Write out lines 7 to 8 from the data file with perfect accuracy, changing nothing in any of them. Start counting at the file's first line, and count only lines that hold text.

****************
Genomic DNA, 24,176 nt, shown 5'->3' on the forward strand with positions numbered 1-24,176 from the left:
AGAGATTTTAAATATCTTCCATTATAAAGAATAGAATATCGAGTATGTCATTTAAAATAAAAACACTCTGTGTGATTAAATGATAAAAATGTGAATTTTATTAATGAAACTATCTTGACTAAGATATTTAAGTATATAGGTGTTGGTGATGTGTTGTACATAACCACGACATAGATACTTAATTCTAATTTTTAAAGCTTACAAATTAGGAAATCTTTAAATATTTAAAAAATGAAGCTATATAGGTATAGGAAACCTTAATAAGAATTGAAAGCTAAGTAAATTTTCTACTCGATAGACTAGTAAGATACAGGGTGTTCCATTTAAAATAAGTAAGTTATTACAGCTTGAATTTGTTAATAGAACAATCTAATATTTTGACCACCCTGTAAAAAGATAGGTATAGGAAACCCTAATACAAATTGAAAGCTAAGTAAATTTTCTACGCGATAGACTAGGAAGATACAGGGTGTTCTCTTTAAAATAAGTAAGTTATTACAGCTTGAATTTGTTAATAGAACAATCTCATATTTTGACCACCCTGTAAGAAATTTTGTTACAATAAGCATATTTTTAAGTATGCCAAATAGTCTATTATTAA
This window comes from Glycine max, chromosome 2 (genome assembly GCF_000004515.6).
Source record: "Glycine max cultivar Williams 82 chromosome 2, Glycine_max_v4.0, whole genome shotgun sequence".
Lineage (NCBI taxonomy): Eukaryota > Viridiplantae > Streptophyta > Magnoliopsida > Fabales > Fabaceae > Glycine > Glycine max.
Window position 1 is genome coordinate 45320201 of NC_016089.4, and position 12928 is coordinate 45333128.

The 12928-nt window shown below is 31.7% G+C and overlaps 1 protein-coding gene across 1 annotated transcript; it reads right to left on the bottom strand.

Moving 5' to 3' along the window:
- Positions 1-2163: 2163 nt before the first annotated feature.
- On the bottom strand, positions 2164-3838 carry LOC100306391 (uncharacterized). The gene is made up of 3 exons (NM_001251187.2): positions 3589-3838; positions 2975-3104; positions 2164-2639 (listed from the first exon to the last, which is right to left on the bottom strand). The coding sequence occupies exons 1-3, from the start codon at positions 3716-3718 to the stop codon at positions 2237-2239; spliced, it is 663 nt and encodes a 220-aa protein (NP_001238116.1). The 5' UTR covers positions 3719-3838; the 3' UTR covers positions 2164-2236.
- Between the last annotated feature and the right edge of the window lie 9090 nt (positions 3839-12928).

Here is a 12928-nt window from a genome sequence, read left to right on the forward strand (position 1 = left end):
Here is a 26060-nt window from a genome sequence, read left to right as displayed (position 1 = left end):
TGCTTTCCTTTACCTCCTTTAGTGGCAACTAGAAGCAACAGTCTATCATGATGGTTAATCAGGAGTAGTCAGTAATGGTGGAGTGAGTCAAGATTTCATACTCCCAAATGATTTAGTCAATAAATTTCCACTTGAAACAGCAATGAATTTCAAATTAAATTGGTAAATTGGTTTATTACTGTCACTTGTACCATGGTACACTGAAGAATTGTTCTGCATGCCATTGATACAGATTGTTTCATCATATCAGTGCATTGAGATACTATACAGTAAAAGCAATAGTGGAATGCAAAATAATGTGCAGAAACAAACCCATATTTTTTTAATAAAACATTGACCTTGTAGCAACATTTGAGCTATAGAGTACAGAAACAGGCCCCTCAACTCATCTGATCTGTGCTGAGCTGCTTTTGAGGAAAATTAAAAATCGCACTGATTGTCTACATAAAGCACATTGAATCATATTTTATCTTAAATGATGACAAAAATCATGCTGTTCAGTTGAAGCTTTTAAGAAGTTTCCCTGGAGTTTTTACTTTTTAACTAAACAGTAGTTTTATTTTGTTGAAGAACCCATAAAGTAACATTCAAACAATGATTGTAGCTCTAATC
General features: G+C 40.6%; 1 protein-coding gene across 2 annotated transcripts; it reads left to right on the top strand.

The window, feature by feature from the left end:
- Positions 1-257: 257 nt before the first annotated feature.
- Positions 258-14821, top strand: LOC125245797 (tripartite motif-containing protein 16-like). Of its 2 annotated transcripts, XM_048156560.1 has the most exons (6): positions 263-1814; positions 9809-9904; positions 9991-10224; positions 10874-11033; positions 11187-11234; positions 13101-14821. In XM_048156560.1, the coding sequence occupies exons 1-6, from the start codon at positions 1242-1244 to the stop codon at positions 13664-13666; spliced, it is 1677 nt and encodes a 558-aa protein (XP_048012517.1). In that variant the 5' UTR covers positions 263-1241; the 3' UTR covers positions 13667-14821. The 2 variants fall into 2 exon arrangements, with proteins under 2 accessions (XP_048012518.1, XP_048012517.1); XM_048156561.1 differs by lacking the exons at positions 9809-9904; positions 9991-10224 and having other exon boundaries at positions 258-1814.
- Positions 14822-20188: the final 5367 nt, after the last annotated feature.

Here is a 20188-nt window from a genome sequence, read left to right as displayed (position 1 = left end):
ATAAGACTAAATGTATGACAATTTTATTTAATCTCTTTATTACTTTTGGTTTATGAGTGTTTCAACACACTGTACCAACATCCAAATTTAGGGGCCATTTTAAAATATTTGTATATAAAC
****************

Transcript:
The 12928-nt window shown below is 31.7% G+C and overlaps 1 protein-coding gene across 1 annotated transcript; it reads right to left on the bottom strand.

Moving 5' to 3' along the window: